There have been several diagnostic labels for persistent, excessive sexual behaviors, often referred in the popular media as sex addiction. Two related diagnoses, Internet addictive disorder and hypersexual disorder, were considered for, but not included in the 5th edition of the Diagnostic and Statistical Manual of Mental Disorders. However, most clinicians, even those trained in sexual disorders or addiction medicine, have little to no training in treating sexual compulsivity and cybersex addiction. The authors present the historical context, proposed diagnostic criteria, evaluation protocols, comorbid disorders, speculations about the neuroscience, and treatment recommendations.

  18. Optogenetics in animal model of alcohol addiction

    NASA Astrophysics Data System (ADS)

    Nalberczak, Maria; Radwanska, Kasia

    2014-11-01

    Our understanding of the neuronal and molecular basis of alcohol addiction is still not satisfactory. As a consequence we still miss successful therapy of alcoholism. One of the reasons for such state is the lack of appropriate animal models which would allow in-depth analysis of biological basis of addiction. Here we will present our efforts to create the animal model of alcohol addiction in the automated learning device, the IntelliCage setup. Applying this model to optogenetically modified mice with remotely controlled regulation of selected neuronal populations by light may lead to very precise identification of neuronal circuits involved in coding addiction-related behaviors.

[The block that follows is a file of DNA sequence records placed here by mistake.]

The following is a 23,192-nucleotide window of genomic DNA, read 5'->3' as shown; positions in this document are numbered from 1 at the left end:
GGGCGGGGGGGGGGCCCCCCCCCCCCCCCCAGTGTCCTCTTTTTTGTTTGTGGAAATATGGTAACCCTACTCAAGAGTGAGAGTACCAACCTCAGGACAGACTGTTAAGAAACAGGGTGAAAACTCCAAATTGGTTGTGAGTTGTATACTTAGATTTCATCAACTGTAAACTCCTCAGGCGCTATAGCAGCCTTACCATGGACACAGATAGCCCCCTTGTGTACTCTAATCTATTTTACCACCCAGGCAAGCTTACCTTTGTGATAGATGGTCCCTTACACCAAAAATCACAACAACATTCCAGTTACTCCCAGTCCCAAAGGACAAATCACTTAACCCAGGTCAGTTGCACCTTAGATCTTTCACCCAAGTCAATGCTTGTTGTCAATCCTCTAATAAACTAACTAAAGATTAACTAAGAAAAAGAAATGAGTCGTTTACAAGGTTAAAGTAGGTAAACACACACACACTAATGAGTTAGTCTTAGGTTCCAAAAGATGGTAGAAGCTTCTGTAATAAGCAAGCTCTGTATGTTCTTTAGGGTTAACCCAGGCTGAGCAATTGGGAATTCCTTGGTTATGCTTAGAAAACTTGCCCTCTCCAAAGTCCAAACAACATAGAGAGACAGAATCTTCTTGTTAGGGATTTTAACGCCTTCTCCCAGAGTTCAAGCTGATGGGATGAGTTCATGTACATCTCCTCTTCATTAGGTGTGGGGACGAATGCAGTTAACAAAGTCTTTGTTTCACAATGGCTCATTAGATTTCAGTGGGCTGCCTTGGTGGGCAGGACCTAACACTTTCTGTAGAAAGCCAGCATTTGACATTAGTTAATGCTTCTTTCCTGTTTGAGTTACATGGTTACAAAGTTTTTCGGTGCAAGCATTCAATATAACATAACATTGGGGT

19. "No Matter How You Word It, It's for Me": Mandated Writing Practices in a Homeless Shelter for Mothers in Recovery

    ERIC Educational Resources Information Center

    MacGillivray, Laurie; Curwen, Margie Sauceda; Ardell, Amy

    2016-01-01

    This case study is part of a larger investigation of literacy practices at New Beginnings shelter, a long-term transitional homeless shelter for addicted mothers and their children. We asked, "What is the nature of writing in a homeless shelter committed to the rehabilitation and recovery of mothers from addiction?" At New Beginnings,…

  20. Reliability and Validity of the Behavioral Addiction Measure for Video Gaming.

    PubMed

    Sanders, James L; Williams, Robert J

    2016-01-01

    Most tests of video game addiction have weak construct validity and limited ability to correctly identify people in denial. The purpose of the present research was to investigate the reliability and validity of a new test of video game addiction (Behavioral Addiction Measure-Video Gaming [BAM-VG]) that was developed in part to address these deficiencies. Regular adult video gamers (n = 506) were recruited from a Canadian online panel and completed a survey containing three measures of excessive video gaming (BAM-VG; DSM-5 criteria for Internet Gaming Disorder [IGD]; and the IGD-20), as well as questions concerning extensiveness of video game involvement and self-report of problems associated with video gaming. One month later, they were reassessed for the purposes of establishing test-retest reliability. The BAM-VG demonstrated good internal consistency as well as 1 month test-retest reliability. Criterion-related validity was demonstrated by significant correlations with the following: time spent playing, self-identification of video game problems, and scores on other instruments designed to assess video game addiction (DSM-5 IGD, IGD-20). Consistent with the theory, principal component analysis identified two components underlying the BAM-VG that roughly correspond with impaired control and significant negative consequences deriving from this impaired control. Together with its excellent construct validity and other technical features, the BAM-VG represents a reliable and valid test of video game addiction. PMID:26720761